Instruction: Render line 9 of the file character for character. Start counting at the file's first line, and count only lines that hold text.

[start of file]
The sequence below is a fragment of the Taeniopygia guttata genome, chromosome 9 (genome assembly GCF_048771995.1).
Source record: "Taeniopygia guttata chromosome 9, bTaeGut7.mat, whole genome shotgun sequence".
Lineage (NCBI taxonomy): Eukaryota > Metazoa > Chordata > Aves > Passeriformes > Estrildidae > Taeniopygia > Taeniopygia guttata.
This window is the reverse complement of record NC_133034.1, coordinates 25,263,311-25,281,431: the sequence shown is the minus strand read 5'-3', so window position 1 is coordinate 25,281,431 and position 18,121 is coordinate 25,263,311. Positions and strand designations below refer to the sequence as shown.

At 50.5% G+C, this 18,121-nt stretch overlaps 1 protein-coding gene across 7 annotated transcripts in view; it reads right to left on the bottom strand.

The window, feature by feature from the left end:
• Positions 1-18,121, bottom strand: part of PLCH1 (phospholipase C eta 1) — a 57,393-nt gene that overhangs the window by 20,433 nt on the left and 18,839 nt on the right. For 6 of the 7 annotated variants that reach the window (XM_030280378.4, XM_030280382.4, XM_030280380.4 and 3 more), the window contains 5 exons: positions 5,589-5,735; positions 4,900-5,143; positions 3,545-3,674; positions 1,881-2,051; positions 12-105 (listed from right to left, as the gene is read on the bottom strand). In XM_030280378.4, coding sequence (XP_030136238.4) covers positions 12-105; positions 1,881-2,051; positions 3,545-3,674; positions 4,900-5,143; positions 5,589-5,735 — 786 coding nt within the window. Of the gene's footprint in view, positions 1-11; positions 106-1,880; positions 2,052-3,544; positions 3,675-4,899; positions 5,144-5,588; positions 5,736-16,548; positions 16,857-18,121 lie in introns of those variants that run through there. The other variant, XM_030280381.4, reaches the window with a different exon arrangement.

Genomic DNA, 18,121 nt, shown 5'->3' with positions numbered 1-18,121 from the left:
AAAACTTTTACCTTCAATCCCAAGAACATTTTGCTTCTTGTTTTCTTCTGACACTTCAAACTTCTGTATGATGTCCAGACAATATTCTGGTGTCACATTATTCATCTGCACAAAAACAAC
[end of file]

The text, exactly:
AAAACTTTTACCTTCAATCCCAAGAACATTTTGCTTCTTGTTTTCTTCTGACACTTCAAACTTCTGTATGATGTCCAGACAATATTCTGGTGTCACATTATTCATCTGCACAAAAACAAC